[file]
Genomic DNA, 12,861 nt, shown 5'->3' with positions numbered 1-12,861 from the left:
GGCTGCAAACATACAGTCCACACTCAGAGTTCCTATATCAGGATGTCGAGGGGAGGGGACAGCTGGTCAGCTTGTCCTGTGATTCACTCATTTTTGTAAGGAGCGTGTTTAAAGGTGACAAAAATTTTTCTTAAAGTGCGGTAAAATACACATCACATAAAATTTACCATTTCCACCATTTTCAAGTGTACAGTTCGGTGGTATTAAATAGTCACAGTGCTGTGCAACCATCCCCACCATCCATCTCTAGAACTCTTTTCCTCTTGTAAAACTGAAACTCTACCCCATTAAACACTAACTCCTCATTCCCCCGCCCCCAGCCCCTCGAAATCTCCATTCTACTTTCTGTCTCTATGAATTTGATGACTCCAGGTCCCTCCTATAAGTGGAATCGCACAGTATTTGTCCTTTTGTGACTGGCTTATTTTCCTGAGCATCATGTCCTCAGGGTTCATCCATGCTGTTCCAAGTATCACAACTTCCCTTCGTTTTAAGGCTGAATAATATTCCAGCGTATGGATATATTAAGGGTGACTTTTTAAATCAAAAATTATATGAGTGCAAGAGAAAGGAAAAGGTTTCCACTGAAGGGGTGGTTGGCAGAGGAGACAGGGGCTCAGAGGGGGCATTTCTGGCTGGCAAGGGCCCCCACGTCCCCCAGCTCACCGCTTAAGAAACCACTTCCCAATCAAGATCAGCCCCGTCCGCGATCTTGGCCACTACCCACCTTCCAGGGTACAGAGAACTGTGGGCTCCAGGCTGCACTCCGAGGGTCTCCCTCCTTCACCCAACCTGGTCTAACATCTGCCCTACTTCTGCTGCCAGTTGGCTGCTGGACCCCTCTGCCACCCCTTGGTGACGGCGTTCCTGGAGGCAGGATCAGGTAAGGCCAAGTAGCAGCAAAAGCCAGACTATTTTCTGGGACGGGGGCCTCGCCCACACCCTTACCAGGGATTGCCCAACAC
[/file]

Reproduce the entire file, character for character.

Genomic DNA, 12,861 nt, shown 5'->3' with positions numbered 1-12,861 from the left:
GGCTGCAAACATACAGTCCACACTCAGAGTTCCTATATCAGGATGTCGAGGGGAGGGGACAGCTGGTCAGCTTGTCCTGTGATTCACTCATTTTTGTAAGGAGCGTGTTTAAAGGTGACAAAAATTTTTCTTAAAGTGCGGTAAAATACACATCACATAAAATTTACCATTTCCACCATTTTCAAGTGTACAGTTCGGTGGTATTAAATAGTCACAGTGCTGTGCAACCATCCCCACCATCCATCTCTAGAACTCTTTTCCTCTTGTAAAACTGAAACTCTACCCCATTAAACACTAACTCCTCATTCCCCCGCCCCCAGCCCCTCGAAATCTCCATTCTACTTTCTGTCTCTATGAATTTGATGACTCCAGGTCCCTCCTATAAGTGGAATCGCACAGTATTTGTCCTTTTGTGACTGGCTTATTTTCCTGAGCATCATGTCCTCAGGGTTCATCCATGCTGTTCCAAGTATCACAACTTCCCTTCGTTTTAAGGCTGAATAATATTCCAGCGTATGGATATATTAAGGGTGACTTTTTAAATCAAAAATTATATGAGTGCAAGAGAAAGGAAAAGGTTTCCACTGAAGGGGTGGTTGGCAGAGGAGACAGGGGCTCAGAGGGGGCATTTCTGGCTGGCAAGGGCCCCCACGTCCCCCAGCTCACCGCTTAAGAAACCACTTCCCAATCAAGATCAGCCCCGTCCGCGATCTTGGCCACTACCCACCTTCCAGGGTACAGAGAACTGTGGGCTCCAGGCTGCACTCCGAGGGTCTCCCTCCTTCACCCAACCTGGTCTAACATCTGCCCTACTTCTGCTGCCAGTTGGCTGCTGGACCCCTCTGCCACCCCTTGGTGACGGCGTTCCTGGAGGCAGGATCAGGTAAGGCCAAGTAGCAGCAAAAGCCAGACTATTTTCTGGGACGGGGGCCTCGCCCACACCCTTACCAGGGATTGCCCAACAC